Homeless Fill Atlanta’s Jails due to “Quality of Life” Policies; Over 100,000 QOL Arrests in Three Years
(APN) ATLANTA — There is a tremendous shortage of affordable housing units and shelter beds in the City of Atlanta – but, this shortage would be so much worse if the City of Atlanta weren’t locking so many homeless people up in cages.
The City of Atlanta’s criminalization homeless people and other marginalized communities continues through the enforcement of so-called “Quality of Life” (QOL) ordinances.
The total number Quality of Life arrests from 2012 to 2015 in Atlanta was 104,069 people, Atlanta Progressive News has learned.
Out of that total, 90,316 were arrests of Black people.
This information comes from Atlanta police records provided to APN by Marshall Rancifer, a long-time homeless advocate who has done contract work with APN.
QOL crimes can be anything from loitering, trespassing, panhandling, drinking in public, public intoxication, disorderly conduct, urinating in public, dumping trash, and occupying placarded properties or unlawful occupancy.
As previously reported by APN, in 2012, the City of Atlanta adopted a new, deplorable anti-panhandling law, placing “time, place, and manner” restrictions on “commercial solicitation,” which includes panhandling.
The numbers show the disparities in arrest between the Black community in Atlanta, and all other racial groups, including Whites, Asian Americans, Native Americans, and Hispanics in Atlanta for QOL violations during that time period.
“Quality of Life arrests target homeless and marginalized people,” Rancifer told APN.
“Whose life are they improving?” Rancifer asks.
“It certainly isn’t improving the quality of life of poor folks because they are the ones being arrested for QOL violations, which mostly applies to the mentally ill and homeless populations,” Rancifer said.
“It’s so people don’t have to look at homeless folks or deal with them – that’s whose lives it’s improving,” Rancifer said.
Many areas of the QOL laws are vague. They appear to allow police officers unlimited discretion to determine who is loitering and what is disorderly conduct.
These policies discriminate against certain communities and against people who, due to poverty, homelessness, or mental illness, have no choice but to engage in QOL activities in public.
How can one use a bathroom when one does not have a home and cannot find a public facility to use.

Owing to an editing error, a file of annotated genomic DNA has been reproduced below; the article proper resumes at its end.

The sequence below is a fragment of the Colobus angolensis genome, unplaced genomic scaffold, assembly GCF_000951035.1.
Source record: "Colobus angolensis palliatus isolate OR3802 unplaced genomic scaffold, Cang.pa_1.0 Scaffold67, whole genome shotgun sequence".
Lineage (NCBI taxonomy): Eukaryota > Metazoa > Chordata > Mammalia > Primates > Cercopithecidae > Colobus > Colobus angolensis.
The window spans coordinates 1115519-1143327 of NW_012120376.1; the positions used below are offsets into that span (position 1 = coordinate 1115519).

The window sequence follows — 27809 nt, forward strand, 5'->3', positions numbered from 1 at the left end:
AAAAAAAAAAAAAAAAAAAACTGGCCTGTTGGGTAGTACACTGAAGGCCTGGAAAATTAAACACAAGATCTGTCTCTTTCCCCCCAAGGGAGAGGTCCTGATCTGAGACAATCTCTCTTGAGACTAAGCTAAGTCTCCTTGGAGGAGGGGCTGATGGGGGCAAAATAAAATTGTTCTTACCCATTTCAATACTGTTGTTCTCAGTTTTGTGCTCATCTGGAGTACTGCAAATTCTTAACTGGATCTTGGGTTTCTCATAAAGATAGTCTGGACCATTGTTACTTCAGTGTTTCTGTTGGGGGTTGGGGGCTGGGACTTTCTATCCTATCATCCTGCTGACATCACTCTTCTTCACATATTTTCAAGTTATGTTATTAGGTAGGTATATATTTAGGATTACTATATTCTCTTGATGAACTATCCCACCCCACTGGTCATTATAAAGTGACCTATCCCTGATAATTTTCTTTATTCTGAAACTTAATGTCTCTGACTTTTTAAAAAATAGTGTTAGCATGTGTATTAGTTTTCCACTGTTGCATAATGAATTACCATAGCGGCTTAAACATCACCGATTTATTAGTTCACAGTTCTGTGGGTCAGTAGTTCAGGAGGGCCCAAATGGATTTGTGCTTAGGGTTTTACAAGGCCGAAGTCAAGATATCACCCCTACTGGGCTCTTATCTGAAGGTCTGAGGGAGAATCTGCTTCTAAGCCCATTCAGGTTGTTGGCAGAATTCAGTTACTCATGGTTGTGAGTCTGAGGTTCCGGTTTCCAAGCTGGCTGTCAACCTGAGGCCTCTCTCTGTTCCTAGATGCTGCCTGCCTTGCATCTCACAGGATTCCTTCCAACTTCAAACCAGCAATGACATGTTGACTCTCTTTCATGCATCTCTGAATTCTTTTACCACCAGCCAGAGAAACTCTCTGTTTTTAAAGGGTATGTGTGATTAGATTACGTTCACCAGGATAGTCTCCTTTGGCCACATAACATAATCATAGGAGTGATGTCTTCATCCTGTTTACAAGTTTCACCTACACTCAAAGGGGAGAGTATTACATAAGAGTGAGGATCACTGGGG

This is not just an Atlanta problem, but a national problem.
“We are solving social problems with incarceration and that is the least inexpensive way to solve social issues. We can’t arrest our way out of homelessness, substance use and abuse, or mental illness,” Mona Bennett, Associate Director, Atlanta Harm Reduction Coalition, told APN.
Rancifer has noticed an increase in QOL arrests in Atlanta’s English Avenue neighborhood, a/k/a “the Bluff,” and part of the Vine City neighborhood. This is where the new stadium is being built to house the Atlanta Falcons.
“They are targeting people on English Avenue now for stuff as simple as walking in the road when there are no sidewalks,” Rancifer said.
“The stadium is coming and the area is being gentrified and real estate speculators are buying up land and houses. Renters are being turned out of their houses and people in the English Avenue area are being arrested on QOL violations,” Bennett said.
Those arrested usually lose whatever small possession they have. If they had a minimum wage job or a room to live in, that is gone; and now they have a police record.
Lawmakers living in a privileged bubble pass QOL laws that negatively impact society’s most vulnerable members, and make their lives harder.
Without a support system, many of these arrestees go back to the same area and become part of a revolving door of arrests, jail, release, and back to jail again.
“This doesn’t have to happen… We need more homeless services, more alcohol and drug treatment services, and more community resources for everyone in the community,” Bennett said.
Other U.S. cities have shown that connecting people with social services; and treatment, when necessary, is cheaper than jailing people.
“It is cheaper to house and help people than to keep putting them in jail. But with all the privatization of correctional services, now jails and prisons need product; and the product generally are the homeless people; and the taxpayers pay for a system that does not work but hurts,” Bennett explained.
What Atlanta is doing is unconscionable.